But there are two ways of reading that question and we actually need both. One leads to the other. The first is a question that arises from despair. How can we sing songs of joy, as if all was well when it clearly isn’t?! This is a vital question, because it highlights that there is something lacking, something inadequate in our lives which we are not willing to merely ignore. In this moment, the Israelites are refusing to participate in those great Presbyterian traditions of ‘making do’ or ‘making the best of it’. They are calling a spade a spade, and the spade is broken. Now to stay with this part of the question exclusively would make us moaners. And while the Psalms feature lots of moaning (telling God how it is when it isn’t great), it doesn’t feature many moaners (ie, people whose being is defined by this way of relating to God). The Psalms give us permission to express our anger, despair, frustration, disappointment with God – but we are always called through these experiences to something else, to another part of the conversation with God. So Psalm 137 is voicing despair, but not as an ending place, but a starting point.
Other versions of the same passage render the question like this:
‘How shall we sing the Lord’s song in a strange land?’
Do you hear the difference? Not, ‘How can we…’ but ‘How shall we…’
What difference does that make? When the question is, ‘How can we…’ the emphasis seems to fall on the word, ‘can’ – so we hear, ‘How could we possibly song to God in a place like this?’
But when the question is, ‘How shall we…’ it shifts from, ‘We can’t do this!’ to ‘We must do this, we just don’t know how yet.’
It moves from a declaration of despair to a question of defiant resolve and intent. We don’t know how, but we know we need to find out. The Israelites knew that to forget about their home and the God who gave it to them would make their lives pointless, their existence trivial, their demise irrelevant. We know that we must bring God with us into this strange place, their foreign time. We must find where our God already is in this unfamiliar world. To do this we need to stay in this awkward place, not pretending everything is ok until we find a way to sing to God.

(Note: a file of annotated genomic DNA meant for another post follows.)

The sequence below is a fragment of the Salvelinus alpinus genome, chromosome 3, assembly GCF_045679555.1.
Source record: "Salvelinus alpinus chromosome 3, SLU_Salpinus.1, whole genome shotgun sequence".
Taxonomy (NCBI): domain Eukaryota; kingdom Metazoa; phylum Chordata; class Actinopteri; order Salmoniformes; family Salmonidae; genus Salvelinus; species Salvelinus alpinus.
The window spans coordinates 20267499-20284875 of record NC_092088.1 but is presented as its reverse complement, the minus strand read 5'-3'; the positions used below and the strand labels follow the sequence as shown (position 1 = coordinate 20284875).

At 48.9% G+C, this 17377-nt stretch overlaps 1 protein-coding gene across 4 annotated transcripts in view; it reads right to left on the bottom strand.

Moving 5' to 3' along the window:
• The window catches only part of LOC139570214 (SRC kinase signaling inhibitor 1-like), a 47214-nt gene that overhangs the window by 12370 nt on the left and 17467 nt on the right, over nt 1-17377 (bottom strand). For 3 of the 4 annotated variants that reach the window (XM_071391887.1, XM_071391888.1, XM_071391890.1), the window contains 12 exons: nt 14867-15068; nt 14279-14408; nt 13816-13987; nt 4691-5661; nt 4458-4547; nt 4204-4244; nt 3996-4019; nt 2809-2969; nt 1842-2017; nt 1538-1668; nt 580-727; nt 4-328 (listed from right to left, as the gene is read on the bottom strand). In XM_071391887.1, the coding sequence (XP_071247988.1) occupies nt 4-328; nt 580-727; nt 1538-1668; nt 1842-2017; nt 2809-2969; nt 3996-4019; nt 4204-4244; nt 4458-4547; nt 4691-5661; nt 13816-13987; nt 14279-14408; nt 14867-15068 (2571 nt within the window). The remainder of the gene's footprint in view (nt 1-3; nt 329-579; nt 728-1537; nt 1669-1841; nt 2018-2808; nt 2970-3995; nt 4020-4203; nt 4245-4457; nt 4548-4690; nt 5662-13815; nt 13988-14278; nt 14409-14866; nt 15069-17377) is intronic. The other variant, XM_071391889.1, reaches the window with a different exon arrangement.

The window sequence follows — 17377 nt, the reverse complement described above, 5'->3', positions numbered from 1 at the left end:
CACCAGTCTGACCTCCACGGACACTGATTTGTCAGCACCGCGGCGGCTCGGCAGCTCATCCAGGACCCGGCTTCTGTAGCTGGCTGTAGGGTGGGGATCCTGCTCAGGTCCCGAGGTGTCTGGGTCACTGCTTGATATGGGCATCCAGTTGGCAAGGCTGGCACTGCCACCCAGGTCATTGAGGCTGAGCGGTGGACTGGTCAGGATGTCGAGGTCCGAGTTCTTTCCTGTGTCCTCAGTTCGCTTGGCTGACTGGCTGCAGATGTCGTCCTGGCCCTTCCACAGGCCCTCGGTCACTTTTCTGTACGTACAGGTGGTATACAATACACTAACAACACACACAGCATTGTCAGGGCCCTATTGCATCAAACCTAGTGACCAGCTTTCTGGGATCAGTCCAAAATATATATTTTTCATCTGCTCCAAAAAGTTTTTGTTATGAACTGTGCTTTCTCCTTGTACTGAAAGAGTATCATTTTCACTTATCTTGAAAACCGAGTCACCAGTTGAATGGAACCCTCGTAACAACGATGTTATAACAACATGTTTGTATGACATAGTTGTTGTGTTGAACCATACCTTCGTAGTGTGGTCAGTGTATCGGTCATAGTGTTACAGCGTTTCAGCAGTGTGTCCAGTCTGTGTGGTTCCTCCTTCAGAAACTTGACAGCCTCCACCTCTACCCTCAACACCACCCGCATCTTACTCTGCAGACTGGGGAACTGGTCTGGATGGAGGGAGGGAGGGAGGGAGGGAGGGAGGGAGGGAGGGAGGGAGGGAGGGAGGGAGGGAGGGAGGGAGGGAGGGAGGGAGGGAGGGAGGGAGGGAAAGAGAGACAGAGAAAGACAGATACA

And this Psalm is not about learning to look on the bright side, or become experts at finding the silver lining; waking up one day and saying, ‘You know, this whole exile thing is not so bad!’
This is about truth telling to God in life giving ways, so God can respond with even more truth and everlasting life.
Nor is it simply about music. Music is a metaphor here for our connections with God. How can I sing to God in this weird place, really means
- How can I connect to God?
- How can I know God is there?
- How can I feel God’s presence?
- How can I believe God is with me and for me?
It is that realisation when we wake up to the reality that we aren’t going to find God in the old places anymore, because the temple has been destroyed, or the family farm belongs to someone else now, or the old church isn’t safe to go inside anymore. In response to this a songwriter rises up amongst the Israelites in that place of bewilderment and despair and writes these words:
Where can I go from your Spirit?
Where can I flee from your presence?
If I go up to the heavens, you are there;
if I make my bed in the depths, you are there.
If I rise on the wings of the dawn,
if I settle on the far side of the sea,
even there your hand will guide me,
your right hand will hold me fast.
If I say, “Surely the darkness will hide me
and the light become night around me,”
even the darkness will not be dark to you;
the night will shine like the day,
for darkness is as light to you.
It is in the strange land that the greatest songs of homecoming are written. It is when God’s home and our home is destroyed that we are invited to commune with a God who is at home everywhere. It is in these seasons of uncertainty that new streams of the Spirit are discovered, and what we thought was a barren wasteland is revealed as a garden of God’s glory.
How can we find a new song to sing to God in this place, in this time? God is not asking us to put on a brave face. God is not asking us to pretend like we’re not bothered by the way the world is going, by the way the church is going. But God is also not asking us to remain silent, for a silence that springs from despair and confusion can easily become a tomb where our faith can wither and die.
If we feel like we are living in a strange land, God is asking us to sing, to connect, to reach out – even if all we can manage, like the Israelites is to sing, ‘How the heck are we meant to sing in a place like this?
May God in his grace give us an answer to that question.